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[From the New York Times, Oet. 11, 1977)


(By Barry M. Goldwater) WASHINGTON—In the debate over our China policy, almost no serious attention has been given to whether any of the conditions demanded by Communist China for normalized relations would require Congressional approval.

For example, on Aug. 15, Senator Edward M. Kennedy called on the Carter Administration to recognize Red China and consider our defense treaty with the Republic of China on Taiwan as having lapsed. That the President could so terminate the treaty was assumed.

The defense treaty involved provides for revocation upon one year's notice by one party to the other. It is my contention the President cannot give that notice, let alone abrogate the treaty without notice, before obaining legislative approval.

If President Carter should seek Congressional approval, he will not get it. Public opinion against capitulating to Peking's terms is so strongly reflected in Congress that no President could obtain the necessary consent of two-thirds of the Senate or a majority of both Houses.

It is true the Constitution does not spell out how a treaty is to be terminated. But the clear intent of the Constitutional text, supported by the overwhelming weight of historical practice, proves a treaty cannot be revoked without some role for Congress.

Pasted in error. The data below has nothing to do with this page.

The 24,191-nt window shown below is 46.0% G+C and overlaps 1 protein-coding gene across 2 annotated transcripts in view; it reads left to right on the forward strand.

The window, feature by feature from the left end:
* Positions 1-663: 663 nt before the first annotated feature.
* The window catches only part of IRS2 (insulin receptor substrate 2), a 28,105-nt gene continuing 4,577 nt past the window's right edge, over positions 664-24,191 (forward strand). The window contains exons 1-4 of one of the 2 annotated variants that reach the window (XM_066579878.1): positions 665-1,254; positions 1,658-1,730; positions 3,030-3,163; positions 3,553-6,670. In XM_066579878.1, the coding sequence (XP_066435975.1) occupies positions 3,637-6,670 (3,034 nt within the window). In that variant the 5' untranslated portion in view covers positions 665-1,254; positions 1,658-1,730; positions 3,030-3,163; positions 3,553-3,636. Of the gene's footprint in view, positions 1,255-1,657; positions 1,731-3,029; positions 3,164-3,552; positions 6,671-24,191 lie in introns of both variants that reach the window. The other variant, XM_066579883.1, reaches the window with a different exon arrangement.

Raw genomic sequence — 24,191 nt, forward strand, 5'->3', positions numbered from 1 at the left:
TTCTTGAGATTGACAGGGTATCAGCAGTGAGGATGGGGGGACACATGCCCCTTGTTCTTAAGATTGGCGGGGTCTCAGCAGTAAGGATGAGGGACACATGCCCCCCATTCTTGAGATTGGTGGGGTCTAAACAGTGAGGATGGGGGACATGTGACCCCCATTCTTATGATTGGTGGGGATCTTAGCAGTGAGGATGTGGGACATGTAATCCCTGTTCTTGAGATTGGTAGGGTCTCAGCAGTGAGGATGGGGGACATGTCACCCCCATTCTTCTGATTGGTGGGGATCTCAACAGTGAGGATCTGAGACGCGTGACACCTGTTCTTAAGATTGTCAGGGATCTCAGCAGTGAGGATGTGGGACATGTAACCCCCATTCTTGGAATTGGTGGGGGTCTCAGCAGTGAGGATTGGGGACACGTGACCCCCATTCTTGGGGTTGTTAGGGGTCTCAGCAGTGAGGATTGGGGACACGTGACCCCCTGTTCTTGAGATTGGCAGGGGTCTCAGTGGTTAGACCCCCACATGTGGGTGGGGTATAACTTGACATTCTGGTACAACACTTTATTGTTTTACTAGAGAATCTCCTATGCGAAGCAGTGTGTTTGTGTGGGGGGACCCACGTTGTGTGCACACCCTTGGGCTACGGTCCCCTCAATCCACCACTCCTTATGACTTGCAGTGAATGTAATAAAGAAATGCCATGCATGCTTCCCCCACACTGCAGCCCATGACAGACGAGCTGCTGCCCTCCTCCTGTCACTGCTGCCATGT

Virtually nothing was said at the Constitutional Convention about the termination of treaties, but it is well known the Framers were concerned with restoring dependability to our treaties and were anxious to gain the respect and confidence of foreign nations. It would hardly instill confidence in other nations if a single officer could abrogate a treaty at will without any check from another department of Government.

And, it is difficult to believe that the Framers, who established the Presidency and Senate as checks upon each other in completing a treaty, did not intend a check in the converse situtaion, the revoking of a treaty.

The Framers may well have asumed the President would not attempt to annul a treaty independently since he is under a constitutional mandate to “take Care that the Laws be faithfully executed. ..." As the Constitution specifies that a treaty is part of the supreme law of the Land ... the Framers undoubtedly expected Presidents to enforce and carry out treaties in good faith.

The general rule follows: As the President alone cannot repeal a statute, so he alone cannot repeal a treaty. This was the belief of

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1 Barry M. Goldwater is the Republican Senator from Arizona.


James Madison who foresaw “the same authority, precisely, being exercised in annulling as in making a treaty.”